Ilford Delta 400 is relatively new to me. I typically shoot Ilford HP5+ (ok, actually it’s about 95% of what I shoot), but I wanted to try something different. And you know what? I love it! And yes, Delta 400 is different from HP5+. Very. (Find Ilford Delta 400 on Amazon)
Ilford Delta 400 is a black and white film that comes in 120 or 35mm formats. It’s a fine grain black and white that responds well to all lighting conditions. In other words, it’s a forgiving film.
Shooting Ilford Delta 400 at Box Speed
It dawned on me that I had never shot this film at box speed. I absolutely love pushing my film and almost always do. But I figured a good frame of reference for 400 speed would be best. Here are a few images shot at box speed. Notice how crisp and basically grain-less the images are. It’s pretty amazing for a 400 speed film if you ask me.
But as I mentioned, pushing film might be one of my favorite parts about shooting film. Probably – mostly – because you’re asking the film to break all the rules. Which, usually, invites grain (yes, usually – but again Ilford Delta 400 pushed doesn’t produce as much grain as you’d expect with other film stocks). The results are amazing. And super fine grain considering they were pushed one and two stops.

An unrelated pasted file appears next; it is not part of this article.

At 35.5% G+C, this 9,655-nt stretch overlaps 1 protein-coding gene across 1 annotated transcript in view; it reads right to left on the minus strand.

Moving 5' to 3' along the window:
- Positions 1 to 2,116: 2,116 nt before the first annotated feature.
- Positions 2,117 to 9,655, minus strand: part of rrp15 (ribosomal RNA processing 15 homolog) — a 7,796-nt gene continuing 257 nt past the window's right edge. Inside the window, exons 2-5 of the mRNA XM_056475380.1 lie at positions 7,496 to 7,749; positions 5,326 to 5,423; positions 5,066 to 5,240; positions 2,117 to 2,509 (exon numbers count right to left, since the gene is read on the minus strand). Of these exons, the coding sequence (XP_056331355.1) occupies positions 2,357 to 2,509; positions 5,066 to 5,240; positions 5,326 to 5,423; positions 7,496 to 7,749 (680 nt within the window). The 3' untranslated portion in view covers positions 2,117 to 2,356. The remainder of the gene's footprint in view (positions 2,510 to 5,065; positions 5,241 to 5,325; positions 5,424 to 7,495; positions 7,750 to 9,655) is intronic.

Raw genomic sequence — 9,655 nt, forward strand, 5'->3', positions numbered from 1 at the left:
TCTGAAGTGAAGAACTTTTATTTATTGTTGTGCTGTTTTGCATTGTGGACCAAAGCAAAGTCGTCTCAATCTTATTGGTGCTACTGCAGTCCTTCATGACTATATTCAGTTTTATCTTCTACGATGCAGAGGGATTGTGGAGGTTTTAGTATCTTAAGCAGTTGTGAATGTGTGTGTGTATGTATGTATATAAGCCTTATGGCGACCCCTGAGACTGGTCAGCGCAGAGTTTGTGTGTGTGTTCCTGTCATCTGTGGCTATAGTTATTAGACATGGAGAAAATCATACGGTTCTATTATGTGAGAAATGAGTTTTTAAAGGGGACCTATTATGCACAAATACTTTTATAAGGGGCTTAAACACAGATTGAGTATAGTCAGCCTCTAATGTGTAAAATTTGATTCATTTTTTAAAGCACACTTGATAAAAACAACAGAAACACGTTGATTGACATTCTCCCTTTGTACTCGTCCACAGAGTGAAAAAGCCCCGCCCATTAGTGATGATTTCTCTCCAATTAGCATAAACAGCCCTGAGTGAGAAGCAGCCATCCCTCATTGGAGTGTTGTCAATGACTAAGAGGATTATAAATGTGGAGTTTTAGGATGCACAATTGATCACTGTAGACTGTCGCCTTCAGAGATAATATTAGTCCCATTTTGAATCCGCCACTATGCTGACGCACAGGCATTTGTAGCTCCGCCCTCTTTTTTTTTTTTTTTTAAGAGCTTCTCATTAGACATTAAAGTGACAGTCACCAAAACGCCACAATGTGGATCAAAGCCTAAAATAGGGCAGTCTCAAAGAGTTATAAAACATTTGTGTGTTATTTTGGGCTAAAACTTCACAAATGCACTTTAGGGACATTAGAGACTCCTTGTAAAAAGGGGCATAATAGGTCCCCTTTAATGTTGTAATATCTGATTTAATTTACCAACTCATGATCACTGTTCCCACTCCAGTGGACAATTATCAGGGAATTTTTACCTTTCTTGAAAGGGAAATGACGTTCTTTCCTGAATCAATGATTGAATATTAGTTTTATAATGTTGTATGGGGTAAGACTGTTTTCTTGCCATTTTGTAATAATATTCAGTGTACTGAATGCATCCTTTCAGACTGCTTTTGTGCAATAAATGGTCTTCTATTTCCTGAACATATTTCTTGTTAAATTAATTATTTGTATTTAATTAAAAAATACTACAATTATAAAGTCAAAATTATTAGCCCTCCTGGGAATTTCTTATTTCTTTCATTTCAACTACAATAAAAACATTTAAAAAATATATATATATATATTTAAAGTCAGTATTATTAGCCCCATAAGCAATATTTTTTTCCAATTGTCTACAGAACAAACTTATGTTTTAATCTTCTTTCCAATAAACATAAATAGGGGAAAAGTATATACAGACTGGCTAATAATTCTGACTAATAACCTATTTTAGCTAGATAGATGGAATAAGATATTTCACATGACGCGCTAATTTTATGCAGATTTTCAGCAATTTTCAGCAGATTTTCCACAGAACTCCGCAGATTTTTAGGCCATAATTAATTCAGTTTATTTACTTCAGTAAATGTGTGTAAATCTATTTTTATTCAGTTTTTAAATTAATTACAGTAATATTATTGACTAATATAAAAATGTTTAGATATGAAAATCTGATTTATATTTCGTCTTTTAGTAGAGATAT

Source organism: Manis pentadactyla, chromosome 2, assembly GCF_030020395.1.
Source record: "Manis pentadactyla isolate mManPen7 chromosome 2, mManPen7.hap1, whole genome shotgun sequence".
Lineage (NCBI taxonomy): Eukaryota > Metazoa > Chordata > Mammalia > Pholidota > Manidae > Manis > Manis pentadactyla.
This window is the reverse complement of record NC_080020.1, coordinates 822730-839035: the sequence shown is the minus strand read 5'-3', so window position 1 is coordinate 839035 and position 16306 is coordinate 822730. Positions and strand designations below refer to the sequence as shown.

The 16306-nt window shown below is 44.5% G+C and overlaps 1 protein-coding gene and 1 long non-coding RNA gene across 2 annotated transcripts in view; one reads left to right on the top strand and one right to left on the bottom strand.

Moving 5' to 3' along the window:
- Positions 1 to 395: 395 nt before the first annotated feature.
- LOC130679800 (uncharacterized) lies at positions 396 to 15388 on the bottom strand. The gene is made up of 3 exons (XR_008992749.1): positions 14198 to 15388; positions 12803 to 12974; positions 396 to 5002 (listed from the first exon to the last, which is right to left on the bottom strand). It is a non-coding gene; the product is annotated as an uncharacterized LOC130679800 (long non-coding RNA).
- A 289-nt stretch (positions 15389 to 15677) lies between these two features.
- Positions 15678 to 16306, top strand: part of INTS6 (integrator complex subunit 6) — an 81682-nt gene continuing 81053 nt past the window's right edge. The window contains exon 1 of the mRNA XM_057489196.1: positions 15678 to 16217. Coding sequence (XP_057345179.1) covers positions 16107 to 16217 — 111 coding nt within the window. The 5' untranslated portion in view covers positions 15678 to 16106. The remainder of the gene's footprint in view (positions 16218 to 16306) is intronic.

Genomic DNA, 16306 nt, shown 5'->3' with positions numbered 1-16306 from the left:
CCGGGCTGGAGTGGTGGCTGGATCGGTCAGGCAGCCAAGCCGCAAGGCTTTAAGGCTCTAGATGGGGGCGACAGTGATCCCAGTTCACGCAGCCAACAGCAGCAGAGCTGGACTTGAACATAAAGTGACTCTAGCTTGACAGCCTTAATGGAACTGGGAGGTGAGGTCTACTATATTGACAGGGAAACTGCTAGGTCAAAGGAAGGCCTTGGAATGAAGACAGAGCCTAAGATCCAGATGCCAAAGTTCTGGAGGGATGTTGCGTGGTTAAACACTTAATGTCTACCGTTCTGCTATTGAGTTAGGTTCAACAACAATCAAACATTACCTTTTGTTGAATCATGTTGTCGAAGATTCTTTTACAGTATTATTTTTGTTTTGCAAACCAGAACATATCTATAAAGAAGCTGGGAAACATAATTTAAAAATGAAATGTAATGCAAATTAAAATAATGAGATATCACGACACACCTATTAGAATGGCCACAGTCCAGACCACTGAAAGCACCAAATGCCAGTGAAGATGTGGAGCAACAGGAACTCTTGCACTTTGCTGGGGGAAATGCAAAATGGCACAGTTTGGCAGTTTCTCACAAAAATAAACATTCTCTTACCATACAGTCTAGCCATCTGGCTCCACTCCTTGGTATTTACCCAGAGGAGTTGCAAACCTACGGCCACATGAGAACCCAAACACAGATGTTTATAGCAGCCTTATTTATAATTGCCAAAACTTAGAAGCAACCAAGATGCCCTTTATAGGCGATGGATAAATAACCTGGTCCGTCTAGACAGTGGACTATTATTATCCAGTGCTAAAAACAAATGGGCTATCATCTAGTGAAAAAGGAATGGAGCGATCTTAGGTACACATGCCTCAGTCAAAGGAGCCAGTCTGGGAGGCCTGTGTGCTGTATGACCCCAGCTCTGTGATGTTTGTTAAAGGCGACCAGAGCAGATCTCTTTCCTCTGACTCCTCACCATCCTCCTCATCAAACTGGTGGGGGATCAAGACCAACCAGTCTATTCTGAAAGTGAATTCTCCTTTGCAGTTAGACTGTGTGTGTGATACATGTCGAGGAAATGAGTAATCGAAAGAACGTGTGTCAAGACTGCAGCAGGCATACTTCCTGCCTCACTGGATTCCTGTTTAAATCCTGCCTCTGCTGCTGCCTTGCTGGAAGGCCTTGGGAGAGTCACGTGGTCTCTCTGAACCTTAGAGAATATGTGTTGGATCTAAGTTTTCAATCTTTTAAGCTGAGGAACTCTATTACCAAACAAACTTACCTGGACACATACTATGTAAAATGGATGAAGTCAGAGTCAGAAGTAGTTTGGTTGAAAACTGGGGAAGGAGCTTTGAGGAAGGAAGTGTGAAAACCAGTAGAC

Pushing Ilford Delta 400 One Stop
For this next set of photos, I pushed the roll to 800 and shot it outside. There is definitely a little bit of grain, but it’s not overpowering. And the reason the grain is noticeable is likely because there is so much negative space in the images.
Pushing Delta 400 Two Stops
With this roll, I shoot indoors right next to a large floor to ceiling window on a sunny day. I probably could have gotten away with only pushing the film one stop, but I like to live on the edge and tend to like my photos on the brighter side, so I shot it at 1600.
With this set, I was shocked. I was expecting all kinds of grain. Afterall, it was pushed two stops. TWO. But it’s not. The images are still clear. The blacks are deep and the grain is so fine.
Ilford Delta 400 is a film stock everyone should give a try. I know grain can be scary for some people, so if that’s you, then you definitely need to try it. And push it.
A note on pushing: make sure you write on your film roll or canister when you’re done shooting so you know how many stops you pushed it. You’ll need to let your lab know or remind yourself if developing at home.
Details: first set was shot using a Fujifilm GS645S and the second and third sets where shot using a Mamiya 645 1000s. All film developed and scanned at home.
Thank you so much, Jennifer! Jennifer is a regular contributor here at Shoot It With Film, and you can check out her other articles here. You can also check out more of Jennifer’s work on her website and Instagram.